Elementary Season 2 Finale Review: Moving On, Moving Out
Before I sat down to write this review, I did what I normally do for season finales here: I looked back at a list of Elementary's Season 2 episodes and asked, "Which ones were my favorite/the season's best?" Which isn't to imply that just because something's my favorite makes it one of the best, but rather to indicate the arbitrariness of "best" in these sorts of subjective evaluations. As I went through the episode list and past reviews, I flipped through thinking, "Oh, I liked that idea or particular idea surrounding a case, but how much did the whole episode work for me?"
For example, I liked "Dead Clade Walking" because the murder ended up being about dinosaurs and textbook sales—but is that enough to say, "Really top notch stuff there!"? I enjoyed "We Are Everyone" for its timeliness, but beyond the Snowden stuff, I don't really remember it all that clearly. I know I didn't care for Moriarty's return, and while the idea of growing an ear on one's back in "Ears to You" was weird and wonderful, the episode itself wasn't something that stuck with me.
I could chalk all this up to the nature of procedurals and the way they often blend together, but I don't think's entirely fair. After all, I can list the installments from Elementary's first season that would earn spots on a list of best episodes without hesitation ("M.", "A Giant Gun, Filled with Drugs", "The Woman"). And so I think it's far more likely that the show's second go-round, while solid and entertaining on the whole, and with stellar work from Jonny Lee Miller, Lucy Liu, and Rhys Ifans (when he appeared), just never managed to come together. Which isn't great for an episode like "The Grand Experiment," as it was intent on shaking up the show's status quo.
A lot of the episode's faults stem from narrative shortcutting and Elementary's half-hearted commitment to ideas that were "resolved" in the finale, namely Joan's decision to move out of the brownstone. I'm now going to distance myself from my earlier support of Joan wanting to leave, and my reasons for doing so, but I'm also going to rationalize that distancing because of how the scene in Nadir Khadem's apartment played out.
Previously, I said that I approved of Joan's potential departure because it ignored the contortions that shows like this typically engage in to keep their characters locked in place. But in the end, Joan's decision felt contorted in and of itself. I get where she was coming from, and while Liu is the reason that a lot of the apartment scene even worked as she discussed feeling both lucky and frustrated over being in Sherlock's orbit, the build-up to that moment just wasn't there in the narrative. For me, Liu's performance filled in the story gaps, which is why I was willing to go with it last week but also why I'm retreating a bit now. It was honest deflection on Joan's part when she ignored Sherlock's query about her change of heart regarding Mycroft, but it was also an unanswered motivation on Elementary's part, like the writers may not be completely sure themselves. As a result, I couldn't fully reconcile the performance and the narrative dissonance. Joan moving out is justifiable, but is it a strongly constructed justification? In the end, not so much.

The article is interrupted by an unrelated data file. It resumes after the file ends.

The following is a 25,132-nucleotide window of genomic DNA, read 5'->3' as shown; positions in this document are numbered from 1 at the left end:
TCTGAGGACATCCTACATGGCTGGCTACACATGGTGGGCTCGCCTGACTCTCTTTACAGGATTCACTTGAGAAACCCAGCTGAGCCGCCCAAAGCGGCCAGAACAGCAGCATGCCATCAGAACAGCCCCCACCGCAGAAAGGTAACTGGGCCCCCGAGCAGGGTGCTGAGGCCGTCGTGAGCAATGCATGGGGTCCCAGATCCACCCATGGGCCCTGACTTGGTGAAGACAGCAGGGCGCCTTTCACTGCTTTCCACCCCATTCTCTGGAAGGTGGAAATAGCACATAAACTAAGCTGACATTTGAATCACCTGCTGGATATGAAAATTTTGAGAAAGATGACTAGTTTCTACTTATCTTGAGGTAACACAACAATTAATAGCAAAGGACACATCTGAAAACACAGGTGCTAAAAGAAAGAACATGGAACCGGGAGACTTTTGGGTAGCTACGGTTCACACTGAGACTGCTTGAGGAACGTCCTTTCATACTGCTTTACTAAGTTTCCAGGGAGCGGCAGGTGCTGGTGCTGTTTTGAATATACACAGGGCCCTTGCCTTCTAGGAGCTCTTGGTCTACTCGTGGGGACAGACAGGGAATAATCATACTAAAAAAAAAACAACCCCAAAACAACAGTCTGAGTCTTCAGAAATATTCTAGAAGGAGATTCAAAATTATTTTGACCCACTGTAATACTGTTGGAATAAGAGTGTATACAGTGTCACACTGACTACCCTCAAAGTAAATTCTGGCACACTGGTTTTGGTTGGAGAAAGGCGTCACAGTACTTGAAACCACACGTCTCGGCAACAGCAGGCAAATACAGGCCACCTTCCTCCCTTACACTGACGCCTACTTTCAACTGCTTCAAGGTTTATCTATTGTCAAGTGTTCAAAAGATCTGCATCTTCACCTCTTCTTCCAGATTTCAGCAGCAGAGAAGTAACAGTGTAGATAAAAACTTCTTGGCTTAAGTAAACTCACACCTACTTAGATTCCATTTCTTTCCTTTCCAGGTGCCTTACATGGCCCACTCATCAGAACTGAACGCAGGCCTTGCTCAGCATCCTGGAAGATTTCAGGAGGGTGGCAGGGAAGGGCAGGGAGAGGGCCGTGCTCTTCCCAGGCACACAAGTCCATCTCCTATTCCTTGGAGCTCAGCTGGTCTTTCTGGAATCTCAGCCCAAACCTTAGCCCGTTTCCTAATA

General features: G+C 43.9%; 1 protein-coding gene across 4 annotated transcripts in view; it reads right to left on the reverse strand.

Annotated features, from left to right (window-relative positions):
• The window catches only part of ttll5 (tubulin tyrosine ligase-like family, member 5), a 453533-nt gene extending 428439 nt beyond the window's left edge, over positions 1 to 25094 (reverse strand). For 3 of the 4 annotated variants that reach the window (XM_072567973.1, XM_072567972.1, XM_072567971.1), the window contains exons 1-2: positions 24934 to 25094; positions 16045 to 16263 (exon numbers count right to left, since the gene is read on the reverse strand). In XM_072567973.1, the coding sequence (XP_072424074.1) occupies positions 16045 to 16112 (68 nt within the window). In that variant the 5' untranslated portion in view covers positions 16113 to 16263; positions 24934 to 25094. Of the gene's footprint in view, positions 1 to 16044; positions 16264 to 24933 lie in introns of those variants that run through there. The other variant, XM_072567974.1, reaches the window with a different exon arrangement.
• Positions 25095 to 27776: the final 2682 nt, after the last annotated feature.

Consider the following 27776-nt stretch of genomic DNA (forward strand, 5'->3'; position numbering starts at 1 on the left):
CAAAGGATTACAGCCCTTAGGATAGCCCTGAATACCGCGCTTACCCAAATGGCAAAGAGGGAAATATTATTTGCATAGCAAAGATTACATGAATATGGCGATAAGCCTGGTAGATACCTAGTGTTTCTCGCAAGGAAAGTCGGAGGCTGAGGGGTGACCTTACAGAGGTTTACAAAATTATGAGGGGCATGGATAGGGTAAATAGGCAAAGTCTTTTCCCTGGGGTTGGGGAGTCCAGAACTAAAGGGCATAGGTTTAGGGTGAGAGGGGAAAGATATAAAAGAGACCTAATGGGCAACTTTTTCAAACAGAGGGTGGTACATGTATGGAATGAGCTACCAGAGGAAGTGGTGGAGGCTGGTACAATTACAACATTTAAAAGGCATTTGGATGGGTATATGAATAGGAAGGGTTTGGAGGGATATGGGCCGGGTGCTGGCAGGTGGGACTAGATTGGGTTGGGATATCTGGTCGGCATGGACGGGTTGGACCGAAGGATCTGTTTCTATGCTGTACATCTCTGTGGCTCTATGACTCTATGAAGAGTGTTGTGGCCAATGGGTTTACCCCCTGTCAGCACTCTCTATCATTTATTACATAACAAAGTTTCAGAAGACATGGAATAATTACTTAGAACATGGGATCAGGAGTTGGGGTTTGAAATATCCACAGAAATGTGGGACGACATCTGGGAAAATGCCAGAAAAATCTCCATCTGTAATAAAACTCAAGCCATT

It's the same general issue we've run into with Mycroft. I'm glad that Mycroft turned out not to be a traitor, and that Sherrington was framing him. I even liked the nod to British classism factoring into Sherrington's motivations ("I'm simple. Like a hammer") to sell out his country and set up Mycroft to take the fall, though I'm not sure how big a deal it actually is (U.K. readers, please feel free to enlighten me on this front). Outside of the case, however, Mycroft as plot device ended up floundering. He was a catalyst for Joan's change in attitude, yes, but like with the other elements of Joan's supposed arc this season, he was never fully fleshed out in a way that allowed Joan's decision to be motivated by a consistent and meaningful chain of events.